Picking color palettes has never been easier with the widespread use of smart phones and tablets. I’m going to feature four free applications that I use on my iphone to either pick from a photograph found online or a picture I snap as I walk around my neighborhood! Above is the sample image from a recent photo shoot that I used to test drive these different applications.
The first is called Adobe Color CC. Easy to use, you can take a photo in the moment, access your library of existing photos or a collection on the Creative Cloud for your source image. Once you have a photo imported into the application it’s easy to use your finger to drag the different circles to areas of color within the image that you’d like to feature. There are also several preset settings that will automatically seek out “Bright”, “Dark” or “Muted” areas of your photo for you. Adobe Color only allows you to work with five colors within a single palette and while that’s a fairly limited number this app was a delight to use. I was able to figure out how it worked, pick a palette then e-mail myself the final version of my color choice within minutes.
The second application, called ColorSchemer has some more advanced options for those of you interested in choosing a basic palette from a photo and then adjusting it around a colorwheel or adjusting individual colors. This application was incredibly useful but it did have a steeper learning curve for me. I was able to play around with one palette to get exactly what I wanted in each color but I did wind up spending more than ten minutes fussing and perfecting my choices. This was such an engrossing process and I loved how deeply I was able to customize everything! I would absolutely recommend this one even though it also only gives you five colors to work with in each palette.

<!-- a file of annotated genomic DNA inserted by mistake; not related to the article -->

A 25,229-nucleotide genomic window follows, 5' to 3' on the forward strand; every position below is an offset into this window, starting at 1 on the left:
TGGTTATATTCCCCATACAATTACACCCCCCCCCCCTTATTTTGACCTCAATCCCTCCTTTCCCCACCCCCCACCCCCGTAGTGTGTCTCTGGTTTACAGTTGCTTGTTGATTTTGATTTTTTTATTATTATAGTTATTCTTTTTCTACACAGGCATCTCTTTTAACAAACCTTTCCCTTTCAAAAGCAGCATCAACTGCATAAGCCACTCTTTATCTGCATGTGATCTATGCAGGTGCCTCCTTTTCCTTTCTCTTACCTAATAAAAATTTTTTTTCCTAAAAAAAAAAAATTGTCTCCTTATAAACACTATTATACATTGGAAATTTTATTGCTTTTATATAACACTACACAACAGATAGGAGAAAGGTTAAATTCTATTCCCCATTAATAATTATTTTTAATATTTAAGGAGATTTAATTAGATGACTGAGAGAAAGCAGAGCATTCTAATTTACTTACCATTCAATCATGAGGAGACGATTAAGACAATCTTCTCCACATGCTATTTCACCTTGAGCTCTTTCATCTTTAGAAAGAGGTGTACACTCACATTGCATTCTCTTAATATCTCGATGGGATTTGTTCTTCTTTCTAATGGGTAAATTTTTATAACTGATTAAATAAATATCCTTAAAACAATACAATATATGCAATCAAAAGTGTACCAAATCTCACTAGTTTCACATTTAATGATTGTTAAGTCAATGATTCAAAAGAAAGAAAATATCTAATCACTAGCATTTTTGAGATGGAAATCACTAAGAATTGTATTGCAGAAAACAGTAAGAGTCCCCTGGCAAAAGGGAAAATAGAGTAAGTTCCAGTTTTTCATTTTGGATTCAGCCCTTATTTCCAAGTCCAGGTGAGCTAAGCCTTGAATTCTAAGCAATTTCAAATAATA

The third application is Palettes. Simply select a photo from your library and it generates a complete and large selection of colors for you based on that photo. In my example it generated a palette of 25 colors. While you can’t change which colors it automatically chooses, you can select a swatch that’s not quite what you were looking for and adjust the color levels.
This was by far the most complicated program with a huge variety of ways that you can adjust colors within your palette. This seemed the most “professional” of the applications and it’s helpful to have a knowledge of color terminology. You can find colors that are websafe, get the CMYK/RGB values and other pieces of information that are so useful for creating a detailed color palette. However, this deluge of information can be more than you need when you’re trying to pull colors from a picture of your super cute cocker spaniel for a pair of mittens to match his lovely coat. For example: above is the palette that the application automatically pulled from my sample photo.
The last is ColorSnap by Sherwin Williams. Very similar to Adobe Color CC and ColorSchemer, this application allows you to easily and quickly use a photo from your device and adjust the areas of color selection by moving the circles with a drag from your finger. Unlike the first two apps, ColorSnap lets you pull 8 colors from a single photo giving you a wider range to work with, perfect for more complicated projects. I found it easy to share my photo either by e-mail, social media or saving it right to my phone for later.
Take a minute to browse through these excellent free resources the next time you’re putting together a color palette for a project. I would love to hear about your experiences with these applications or suggestions for more that I haven’t mentioned here. What’s your favorite way to pick colors? How do you gather inspiration? Let me know in the comments!